Here Is What Commuting To College From Home Is Like
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Here Is What Commuting To College From Home Is Like

This is not every commuter's experience, but there are some similarities across the board.

Here Is What Commuting To College From Home Is Like
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I have never lived on a college campus, not even in an apartment close by. A big part of me wishes I had to get some experience outside of my parents' house. Nonetheless, my decision not to has pros. It depends on your personality and financial situation because what may be the best choice for one person may not be so for another. It is not the same for every commuter, but I would like to share what my experience has been. Before I do, I am not blaming anyone for the cons. It is the result of my decision.

Let me start with the frustrating aspects of my commute. According to Google Maps, it takes me 37 minutes to get to school going one way, a total of 29.6 miles. As bad as that may sound to some of you, I know some people who commute an hour coming one way. And keep in mind, that is the amount of time if there are no car accidents or construction. I have tried to make the car ride more bearable by listening to podcasts or the radio. But there are days where my patience is stretched and I just get tired of having to commute that far, four days a week. With my home being further away, I have to make sure I have everything needed for each trip. I have not had an issue of forgetting school materials, but I have to carry a ton of things. I am almost always carrying a backpack and my laptop bag since I can't go back to my house throughout the day. This also means I can't go change my clothes for different occasions on campus during the same day of classes.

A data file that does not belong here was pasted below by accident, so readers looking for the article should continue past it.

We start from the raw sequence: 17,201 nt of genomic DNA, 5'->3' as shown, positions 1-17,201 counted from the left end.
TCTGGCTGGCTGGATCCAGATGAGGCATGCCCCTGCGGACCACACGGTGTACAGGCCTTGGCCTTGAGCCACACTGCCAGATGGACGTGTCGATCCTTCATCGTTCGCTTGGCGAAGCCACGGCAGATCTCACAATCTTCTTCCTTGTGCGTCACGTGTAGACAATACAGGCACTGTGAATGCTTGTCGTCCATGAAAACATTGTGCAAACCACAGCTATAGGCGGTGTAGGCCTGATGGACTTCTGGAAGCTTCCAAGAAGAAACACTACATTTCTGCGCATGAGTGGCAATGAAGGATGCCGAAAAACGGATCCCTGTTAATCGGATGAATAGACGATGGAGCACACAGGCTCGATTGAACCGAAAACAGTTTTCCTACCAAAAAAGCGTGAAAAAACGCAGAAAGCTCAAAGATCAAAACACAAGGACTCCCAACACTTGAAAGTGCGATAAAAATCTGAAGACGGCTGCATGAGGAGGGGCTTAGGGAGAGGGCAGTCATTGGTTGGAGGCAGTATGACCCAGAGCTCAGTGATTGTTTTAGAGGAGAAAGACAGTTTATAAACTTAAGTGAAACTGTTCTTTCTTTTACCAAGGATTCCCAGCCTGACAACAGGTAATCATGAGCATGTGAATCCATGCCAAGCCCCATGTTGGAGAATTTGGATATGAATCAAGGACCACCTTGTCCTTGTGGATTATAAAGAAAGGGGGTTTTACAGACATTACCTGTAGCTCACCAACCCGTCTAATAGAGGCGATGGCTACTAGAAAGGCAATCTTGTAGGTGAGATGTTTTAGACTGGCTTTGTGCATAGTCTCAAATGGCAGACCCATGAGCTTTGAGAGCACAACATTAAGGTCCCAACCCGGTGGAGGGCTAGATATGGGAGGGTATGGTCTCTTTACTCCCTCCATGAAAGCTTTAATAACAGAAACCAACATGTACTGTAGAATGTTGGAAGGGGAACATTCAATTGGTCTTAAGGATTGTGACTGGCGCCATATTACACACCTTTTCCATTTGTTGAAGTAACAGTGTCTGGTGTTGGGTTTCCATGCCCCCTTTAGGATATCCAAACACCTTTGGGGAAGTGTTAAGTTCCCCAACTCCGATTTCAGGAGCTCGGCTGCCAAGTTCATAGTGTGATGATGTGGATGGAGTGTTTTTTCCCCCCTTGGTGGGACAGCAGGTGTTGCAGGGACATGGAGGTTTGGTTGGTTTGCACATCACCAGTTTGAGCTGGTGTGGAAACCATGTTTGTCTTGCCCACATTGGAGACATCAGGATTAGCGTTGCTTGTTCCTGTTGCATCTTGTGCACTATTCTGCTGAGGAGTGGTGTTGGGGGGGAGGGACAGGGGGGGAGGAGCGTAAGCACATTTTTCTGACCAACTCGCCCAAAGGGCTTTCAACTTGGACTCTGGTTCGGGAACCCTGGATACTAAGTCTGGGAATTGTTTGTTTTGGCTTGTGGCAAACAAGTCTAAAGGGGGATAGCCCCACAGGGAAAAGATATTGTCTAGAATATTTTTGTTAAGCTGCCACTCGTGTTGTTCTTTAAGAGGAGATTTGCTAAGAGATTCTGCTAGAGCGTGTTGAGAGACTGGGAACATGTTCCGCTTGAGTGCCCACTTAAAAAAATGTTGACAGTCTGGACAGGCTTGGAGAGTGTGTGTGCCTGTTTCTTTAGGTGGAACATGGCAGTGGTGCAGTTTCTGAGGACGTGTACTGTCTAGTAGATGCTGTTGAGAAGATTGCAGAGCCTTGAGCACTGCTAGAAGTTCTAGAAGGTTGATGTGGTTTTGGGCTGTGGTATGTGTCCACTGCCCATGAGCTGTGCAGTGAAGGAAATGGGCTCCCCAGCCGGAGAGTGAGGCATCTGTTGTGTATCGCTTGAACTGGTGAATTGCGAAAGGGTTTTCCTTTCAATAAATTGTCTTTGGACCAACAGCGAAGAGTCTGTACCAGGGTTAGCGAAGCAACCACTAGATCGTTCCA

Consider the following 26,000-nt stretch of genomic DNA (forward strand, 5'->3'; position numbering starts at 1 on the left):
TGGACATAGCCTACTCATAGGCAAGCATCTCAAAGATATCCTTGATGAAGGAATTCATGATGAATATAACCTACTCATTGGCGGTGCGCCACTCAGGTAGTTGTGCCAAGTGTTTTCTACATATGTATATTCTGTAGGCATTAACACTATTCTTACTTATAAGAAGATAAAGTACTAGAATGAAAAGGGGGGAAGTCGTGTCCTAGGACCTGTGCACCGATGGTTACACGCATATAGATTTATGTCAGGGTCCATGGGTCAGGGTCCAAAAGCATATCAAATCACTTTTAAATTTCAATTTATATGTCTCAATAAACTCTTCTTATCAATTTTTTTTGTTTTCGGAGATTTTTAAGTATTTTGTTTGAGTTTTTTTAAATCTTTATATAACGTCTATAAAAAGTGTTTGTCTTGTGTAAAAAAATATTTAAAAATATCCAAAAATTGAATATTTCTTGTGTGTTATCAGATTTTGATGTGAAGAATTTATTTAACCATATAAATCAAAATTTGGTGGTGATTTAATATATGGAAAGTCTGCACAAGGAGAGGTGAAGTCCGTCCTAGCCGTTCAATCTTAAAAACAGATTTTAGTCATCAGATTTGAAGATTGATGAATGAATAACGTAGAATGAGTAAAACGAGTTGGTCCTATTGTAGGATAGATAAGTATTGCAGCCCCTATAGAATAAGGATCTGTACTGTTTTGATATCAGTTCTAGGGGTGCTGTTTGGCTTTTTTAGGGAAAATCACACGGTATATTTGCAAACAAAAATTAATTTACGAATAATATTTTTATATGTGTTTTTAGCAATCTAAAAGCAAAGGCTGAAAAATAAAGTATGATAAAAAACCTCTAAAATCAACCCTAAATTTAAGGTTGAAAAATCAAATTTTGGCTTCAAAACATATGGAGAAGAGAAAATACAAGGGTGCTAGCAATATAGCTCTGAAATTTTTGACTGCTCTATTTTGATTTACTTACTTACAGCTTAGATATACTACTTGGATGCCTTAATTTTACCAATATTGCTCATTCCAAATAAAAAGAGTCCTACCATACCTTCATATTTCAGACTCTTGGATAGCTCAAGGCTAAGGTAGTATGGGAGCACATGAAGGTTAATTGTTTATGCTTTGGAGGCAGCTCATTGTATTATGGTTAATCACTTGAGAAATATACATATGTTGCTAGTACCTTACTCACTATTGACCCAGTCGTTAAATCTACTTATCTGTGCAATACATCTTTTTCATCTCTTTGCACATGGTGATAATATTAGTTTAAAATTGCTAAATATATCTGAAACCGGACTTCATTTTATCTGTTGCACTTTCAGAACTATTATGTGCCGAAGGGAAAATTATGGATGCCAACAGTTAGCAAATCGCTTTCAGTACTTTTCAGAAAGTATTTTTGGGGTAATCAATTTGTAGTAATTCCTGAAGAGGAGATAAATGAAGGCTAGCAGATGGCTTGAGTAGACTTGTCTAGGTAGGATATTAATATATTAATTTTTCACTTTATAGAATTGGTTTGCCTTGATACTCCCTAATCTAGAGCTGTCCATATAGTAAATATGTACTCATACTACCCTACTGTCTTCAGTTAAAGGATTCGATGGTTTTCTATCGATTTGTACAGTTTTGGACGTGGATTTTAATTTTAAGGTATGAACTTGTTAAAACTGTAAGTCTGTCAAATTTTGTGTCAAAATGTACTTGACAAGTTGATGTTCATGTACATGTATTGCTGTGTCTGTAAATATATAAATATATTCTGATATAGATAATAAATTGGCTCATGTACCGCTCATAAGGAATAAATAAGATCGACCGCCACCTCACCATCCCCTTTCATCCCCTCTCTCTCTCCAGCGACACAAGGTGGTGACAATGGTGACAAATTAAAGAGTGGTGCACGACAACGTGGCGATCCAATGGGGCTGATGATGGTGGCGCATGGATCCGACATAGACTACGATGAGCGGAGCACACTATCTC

My commute causes socialization to be limited. When I first transferred to a four-year university, I thought that I would be able to join a handful of clubs. Don't get me wrong, I have made plenty of friends through the college and I did try out some clubs. But I could not do a consistent membership, especially since meeting times could be during class or a work shift. If you are taking five classes, you can have a tight schedule and time management is important. And if your commute is time-consuming, then you really have to be wise. I am not saying socialization is impossible, but it is difficult.

Another con that happened sometimes was family drama. If there was a family issue that did not involve me, I was still exposed to it. I personally just don't like drama or getting stuck on problems entirely out of my control. I finally started taking steps to just tune it out or preoccupy myself with something else. It actually made me want to stay on campus longer, even if it was later at night. This doesn't mean I don't care about family issues, but it is the last thing I need to think about when studying for a big exam or preparing for a group presentation.

One last con, which I know is common for almost every commuter, is dealing with professors that assume you live on campus. I don't take it personally since it can be a fair assumption, the majority of students do live on campus or in town. But there are professors with unrealistic expectations of your flexibility to attend different events or meet up with classmates for a group project. I know students on campus put up with unrealistic professors, but being a commuter on top of it makes the situation more frustrating. Sometimes I have wanted to tell professors what my commute and life is like, but I haven't because I know it won't make a difference.

On the other hand, there are pros for me commuting. I have saved thousands of dollars, which is one reason why I am debt free. Another pro is having my parents financially supporting me so that I don't have to worry about utilities or rent. I also haven't had to put up with potential conflict with any roommates. I have conflict with my parents now and then, but it gets sorted out quickly. Finally, commuting has taught me more patience and better time management. If I had lived on campus, I could have been more prone to wasting time.

Again, it is not black and white for everyone. But if you are graduating high school and have the choice to decide to live on campus or commute, those are some things to consider. For me, college worked out, but I wished I had considered my options better.

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This article has not been reviewed by Odyssey HQ and solely reflects the ideas and opinions of the creator.
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